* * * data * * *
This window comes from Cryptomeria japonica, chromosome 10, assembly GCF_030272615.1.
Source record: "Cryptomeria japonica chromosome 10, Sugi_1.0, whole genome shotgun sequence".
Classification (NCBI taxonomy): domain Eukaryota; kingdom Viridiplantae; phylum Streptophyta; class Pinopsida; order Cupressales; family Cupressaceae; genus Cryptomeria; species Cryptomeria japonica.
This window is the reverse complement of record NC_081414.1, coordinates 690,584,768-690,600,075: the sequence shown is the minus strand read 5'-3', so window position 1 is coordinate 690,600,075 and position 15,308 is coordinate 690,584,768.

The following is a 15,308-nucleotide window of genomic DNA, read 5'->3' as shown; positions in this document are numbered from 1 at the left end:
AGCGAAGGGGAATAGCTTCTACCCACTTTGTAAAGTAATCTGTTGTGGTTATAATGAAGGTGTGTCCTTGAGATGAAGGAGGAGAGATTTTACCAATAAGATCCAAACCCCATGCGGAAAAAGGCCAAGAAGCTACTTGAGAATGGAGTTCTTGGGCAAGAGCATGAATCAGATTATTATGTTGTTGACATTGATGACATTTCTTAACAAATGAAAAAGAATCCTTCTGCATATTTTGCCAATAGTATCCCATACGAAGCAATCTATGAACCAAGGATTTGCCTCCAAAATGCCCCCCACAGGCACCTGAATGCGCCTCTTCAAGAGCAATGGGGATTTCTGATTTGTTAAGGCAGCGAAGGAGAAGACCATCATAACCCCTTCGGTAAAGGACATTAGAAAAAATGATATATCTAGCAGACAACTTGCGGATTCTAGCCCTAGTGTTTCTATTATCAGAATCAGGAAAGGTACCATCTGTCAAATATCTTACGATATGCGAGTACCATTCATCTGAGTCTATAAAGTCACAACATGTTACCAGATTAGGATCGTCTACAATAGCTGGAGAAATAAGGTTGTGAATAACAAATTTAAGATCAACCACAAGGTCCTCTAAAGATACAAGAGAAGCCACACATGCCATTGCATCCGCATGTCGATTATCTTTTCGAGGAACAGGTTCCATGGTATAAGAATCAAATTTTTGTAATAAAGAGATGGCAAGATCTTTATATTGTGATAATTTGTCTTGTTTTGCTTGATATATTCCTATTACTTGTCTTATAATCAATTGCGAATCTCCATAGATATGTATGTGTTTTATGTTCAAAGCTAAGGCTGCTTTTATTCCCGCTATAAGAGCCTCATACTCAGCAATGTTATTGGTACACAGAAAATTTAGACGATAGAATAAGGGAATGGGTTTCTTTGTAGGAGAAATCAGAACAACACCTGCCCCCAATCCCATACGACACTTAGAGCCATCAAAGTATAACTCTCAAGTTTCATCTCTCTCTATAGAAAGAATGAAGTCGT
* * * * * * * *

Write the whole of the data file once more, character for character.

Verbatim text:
This window comes from Cryptomeria japonica, chromosome 10, assembly GCF_030272615.1.
Source record: "Cryptomeria japonica chromosome 10, Sugi_1.0, whole genome shotgun sequence".
Classification (NCBI taxonomy): domain Eukaryota; kingdom Viridiplantae; phylum Streptophyta; class Pinopsida; order Cupressales; family Cupressaceae; genus Cryptomeria; species Cryptomeria japonica.
This window is the reverse complement of record NC_081414.1, coordinates 690,584,768-690,600,075: the sequence shown is the minus strand read 5'-3', so window position 1 is coordinate 690,600,075 and position 15,308 is coordinate 690,584,768.

The following is a 15,308-nucleotide window of genomic DNA, read 5'->3' as shown; positions in this document are numbered from 1 at the left end:
AGCGAAGGGGAATAGCTTCTACCCACTTTGTAAAGTAATCTGTTGTGGTTATAATGAAGGTGTGTCCTTGAGATGAAGGAGGAGAGATTTTACCAATAAGATCCAAACCCCATGCGGAAAAAGGCCAAGAAGCTACTTGAGAATGGAGTTCTTGGGCAAGAGCATGAATCAGATTATTATGTTGTTGACATTGATGACATTTCTTAACAAATGAAAAAGAATCCTTCTGCATATTTTGCCAATAGTATCCCATACGAAGCAATCTATGAACCAAGGATTTGCCTCCAAAATGCCCCCCACAGGCACCTGAATGCGCCTCTTCAAGAGCAATGGGGATTTCTGATTTGTTAAGGCAGCGAAGGAGAAGACCATCATAACCCCTTCGGTAAAGGACATTAGAAAAAATGATATATCTAGCAGACAACTTGCGGATTCTAGCCCTAGTGTTTCTATTATCAGAATCAGGAAAGGTACCATCTGTCAAATATCTTACGATATGCGAGTACCATTCATCTGAGTCTATAAAGTCACAACATGTTACCAGATTAGGATCGTCTACAATAGCTGGAGAAATAAGGTTGTGAATAACAAATTTAAGATCAACCACAAGGTCCTCTAAAGATACAAGAGAAGCCACACATGCCATTGCATCCGCATGTCGATTATCTTTTCGAGGAACAGGTTCCATGGTATAAGAATCAAATTTTTGTAATAAAGAGATGGCAAGATCTTTATATTGTGATAATTTGTCTTGTTTTGCTTGATATATTCCTATTACTTGTCTTATAATCAATTGCGAATCTCCATAGATATGTATGTGTTTTATGTTCAAAGCTAAGGCTGCTTTTATTCCCGCTATAAGAGCCTCATACTCAGCAATGTTATTGGTACACAGAAAATTTAGACGATAGAATAAGGGAATGGGTTTCTTTGTAGGAGAAATCAGAACAACACCTGCCCCCAATCCCATACGACACTTAGAGCCATCAAAGTATAACTCTCAAGTTTCATCTCTCTCTATAGAAAGAATGAAGTCGT